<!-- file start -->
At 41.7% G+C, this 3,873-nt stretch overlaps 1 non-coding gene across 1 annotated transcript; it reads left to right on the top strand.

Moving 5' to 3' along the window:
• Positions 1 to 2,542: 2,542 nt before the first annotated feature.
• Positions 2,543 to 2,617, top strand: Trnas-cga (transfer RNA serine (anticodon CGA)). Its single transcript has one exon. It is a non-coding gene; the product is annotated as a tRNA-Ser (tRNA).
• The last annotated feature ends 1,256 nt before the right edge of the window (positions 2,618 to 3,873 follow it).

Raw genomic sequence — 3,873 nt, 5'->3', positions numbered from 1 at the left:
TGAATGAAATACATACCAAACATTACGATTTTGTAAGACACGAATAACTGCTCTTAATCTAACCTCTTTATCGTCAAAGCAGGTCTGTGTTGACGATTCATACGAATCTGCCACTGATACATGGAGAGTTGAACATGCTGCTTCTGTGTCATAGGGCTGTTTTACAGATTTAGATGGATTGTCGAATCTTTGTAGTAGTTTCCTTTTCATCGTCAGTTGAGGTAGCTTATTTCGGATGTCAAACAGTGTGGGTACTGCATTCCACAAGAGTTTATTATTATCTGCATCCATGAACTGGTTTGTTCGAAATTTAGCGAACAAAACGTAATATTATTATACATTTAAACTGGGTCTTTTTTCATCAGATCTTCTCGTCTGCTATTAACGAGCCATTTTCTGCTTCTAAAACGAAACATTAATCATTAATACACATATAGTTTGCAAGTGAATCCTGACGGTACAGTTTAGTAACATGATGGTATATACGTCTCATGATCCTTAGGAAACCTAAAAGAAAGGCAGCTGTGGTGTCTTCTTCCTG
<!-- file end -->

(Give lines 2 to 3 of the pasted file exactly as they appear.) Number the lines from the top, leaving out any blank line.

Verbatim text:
Moving 5' to 3' along the window:
• Positions 1 to 2,542: 2,542 nt before the first annotated feature.